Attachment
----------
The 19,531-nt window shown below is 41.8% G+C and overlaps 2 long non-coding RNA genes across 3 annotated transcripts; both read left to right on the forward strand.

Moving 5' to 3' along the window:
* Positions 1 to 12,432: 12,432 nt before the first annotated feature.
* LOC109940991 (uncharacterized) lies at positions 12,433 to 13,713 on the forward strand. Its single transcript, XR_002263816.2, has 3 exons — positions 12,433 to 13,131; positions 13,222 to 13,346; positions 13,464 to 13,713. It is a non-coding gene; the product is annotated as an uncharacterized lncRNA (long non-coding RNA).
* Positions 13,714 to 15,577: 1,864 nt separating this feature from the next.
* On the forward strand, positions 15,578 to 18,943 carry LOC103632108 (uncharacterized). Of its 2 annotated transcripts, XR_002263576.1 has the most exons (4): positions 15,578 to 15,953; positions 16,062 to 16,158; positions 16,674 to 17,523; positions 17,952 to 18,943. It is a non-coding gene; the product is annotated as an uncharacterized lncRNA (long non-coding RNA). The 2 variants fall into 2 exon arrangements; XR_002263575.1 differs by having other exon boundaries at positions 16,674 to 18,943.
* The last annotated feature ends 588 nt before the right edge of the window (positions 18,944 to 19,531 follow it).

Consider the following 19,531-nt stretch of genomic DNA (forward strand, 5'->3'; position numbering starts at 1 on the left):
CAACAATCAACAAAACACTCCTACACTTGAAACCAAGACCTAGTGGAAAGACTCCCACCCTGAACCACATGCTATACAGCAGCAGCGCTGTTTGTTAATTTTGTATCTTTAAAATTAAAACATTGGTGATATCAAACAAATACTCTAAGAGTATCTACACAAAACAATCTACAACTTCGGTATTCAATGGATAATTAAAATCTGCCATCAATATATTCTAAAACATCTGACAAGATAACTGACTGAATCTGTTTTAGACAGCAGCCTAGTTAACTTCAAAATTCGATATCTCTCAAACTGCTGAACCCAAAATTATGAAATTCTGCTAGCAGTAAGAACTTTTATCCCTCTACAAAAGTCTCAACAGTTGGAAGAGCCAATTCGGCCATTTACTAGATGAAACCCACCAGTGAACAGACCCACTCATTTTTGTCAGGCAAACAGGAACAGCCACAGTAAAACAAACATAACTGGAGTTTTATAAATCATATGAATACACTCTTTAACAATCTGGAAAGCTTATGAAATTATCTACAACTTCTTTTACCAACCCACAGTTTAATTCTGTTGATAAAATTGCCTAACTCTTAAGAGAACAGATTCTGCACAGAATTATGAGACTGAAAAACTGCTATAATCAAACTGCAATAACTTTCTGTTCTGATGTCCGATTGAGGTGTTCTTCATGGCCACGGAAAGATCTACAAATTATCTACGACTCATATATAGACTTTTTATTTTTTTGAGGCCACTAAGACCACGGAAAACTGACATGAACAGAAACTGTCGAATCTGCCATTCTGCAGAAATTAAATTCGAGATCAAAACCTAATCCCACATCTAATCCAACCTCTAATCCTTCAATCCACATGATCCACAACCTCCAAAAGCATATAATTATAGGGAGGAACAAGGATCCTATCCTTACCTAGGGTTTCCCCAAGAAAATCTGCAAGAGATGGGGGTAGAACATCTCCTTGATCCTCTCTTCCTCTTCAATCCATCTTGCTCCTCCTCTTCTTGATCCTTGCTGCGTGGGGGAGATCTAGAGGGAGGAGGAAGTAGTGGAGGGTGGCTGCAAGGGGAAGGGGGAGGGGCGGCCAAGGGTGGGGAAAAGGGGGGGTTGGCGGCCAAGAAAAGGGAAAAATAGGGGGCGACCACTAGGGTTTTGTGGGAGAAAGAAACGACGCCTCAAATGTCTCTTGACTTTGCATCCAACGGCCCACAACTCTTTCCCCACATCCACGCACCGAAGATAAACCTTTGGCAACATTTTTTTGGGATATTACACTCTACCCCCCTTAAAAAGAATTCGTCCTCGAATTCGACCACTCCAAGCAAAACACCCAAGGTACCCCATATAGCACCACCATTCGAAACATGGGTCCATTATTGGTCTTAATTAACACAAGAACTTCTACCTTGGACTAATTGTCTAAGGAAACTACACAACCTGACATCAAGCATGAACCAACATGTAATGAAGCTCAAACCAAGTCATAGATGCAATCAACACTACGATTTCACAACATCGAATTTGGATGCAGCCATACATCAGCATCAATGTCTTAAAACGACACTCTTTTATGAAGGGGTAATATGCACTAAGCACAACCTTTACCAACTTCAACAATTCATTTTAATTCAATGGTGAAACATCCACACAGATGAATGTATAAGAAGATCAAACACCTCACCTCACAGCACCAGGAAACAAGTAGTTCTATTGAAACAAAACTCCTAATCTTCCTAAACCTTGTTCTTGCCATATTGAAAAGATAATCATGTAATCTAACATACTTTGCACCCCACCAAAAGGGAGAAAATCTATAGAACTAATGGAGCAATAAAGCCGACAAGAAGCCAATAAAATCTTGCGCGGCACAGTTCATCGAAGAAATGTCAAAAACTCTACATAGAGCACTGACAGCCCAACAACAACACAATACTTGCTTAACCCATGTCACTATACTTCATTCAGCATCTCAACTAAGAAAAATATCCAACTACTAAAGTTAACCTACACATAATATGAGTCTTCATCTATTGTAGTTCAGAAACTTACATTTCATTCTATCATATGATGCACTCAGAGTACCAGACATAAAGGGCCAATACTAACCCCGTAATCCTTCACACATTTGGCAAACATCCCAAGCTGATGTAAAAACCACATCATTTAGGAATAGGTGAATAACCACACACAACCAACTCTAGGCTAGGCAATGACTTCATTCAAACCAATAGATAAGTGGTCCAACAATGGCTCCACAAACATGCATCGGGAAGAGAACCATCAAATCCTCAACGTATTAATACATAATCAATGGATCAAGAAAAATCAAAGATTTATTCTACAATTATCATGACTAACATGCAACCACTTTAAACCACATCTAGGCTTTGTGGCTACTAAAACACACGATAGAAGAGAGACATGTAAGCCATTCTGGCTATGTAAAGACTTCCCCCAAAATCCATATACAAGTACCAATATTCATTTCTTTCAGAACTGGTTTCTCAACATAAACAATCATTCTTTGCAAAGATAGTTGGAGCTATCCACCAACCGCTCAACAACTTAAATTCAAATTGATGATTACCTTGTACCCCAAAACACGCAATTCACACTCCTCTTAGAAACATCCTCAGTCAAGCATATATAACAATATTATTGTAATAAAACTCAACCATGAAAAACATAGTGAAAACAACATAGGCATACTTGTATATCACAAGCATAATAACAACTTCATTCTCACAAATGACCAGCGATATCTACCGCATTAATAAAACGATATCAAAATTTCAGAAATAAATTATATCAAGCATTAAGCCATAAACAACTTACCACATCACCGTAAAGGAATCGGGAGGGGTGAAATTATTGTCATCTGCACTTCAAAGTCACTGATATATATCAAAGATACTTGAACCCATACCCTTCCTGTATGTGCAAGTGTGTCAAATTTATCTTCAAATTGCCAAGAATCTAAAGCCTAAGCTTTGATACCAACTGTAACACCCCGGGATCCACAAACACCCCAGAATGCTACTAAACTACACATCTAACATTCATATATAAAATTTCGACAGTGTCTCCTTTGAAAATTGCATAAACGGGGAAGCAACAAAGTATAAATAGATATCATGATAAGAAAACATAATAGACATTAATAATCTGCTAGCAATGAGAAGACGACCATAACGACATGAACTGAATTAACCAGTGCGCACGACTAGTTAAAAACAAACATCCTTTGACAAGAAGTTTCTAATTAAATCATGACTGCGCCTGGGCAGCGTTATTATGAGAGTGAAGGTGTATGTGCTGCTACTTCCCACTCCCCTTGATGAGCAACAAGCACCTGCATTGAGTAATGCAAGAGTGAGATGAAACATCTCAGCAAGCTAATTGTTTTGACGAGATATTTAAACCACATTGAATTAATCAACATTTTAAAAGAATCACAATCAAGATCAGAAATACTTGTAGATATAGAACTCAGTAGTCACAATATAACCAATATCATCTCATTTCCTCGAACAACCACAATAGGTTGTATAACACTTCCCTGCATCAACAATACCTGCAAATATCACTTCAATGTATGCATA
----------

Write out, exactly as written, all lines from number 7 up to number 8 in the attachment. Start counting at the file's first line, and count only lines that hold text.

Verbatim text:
* The last annotated feature ends 588 nt before the right edge of the window (positions 18,944 to 19,531 follow it).

Consider the following 19,531-nt stretch of genomic DNA (forward strand, 5'->3'; position numbering starts at 1 on the left):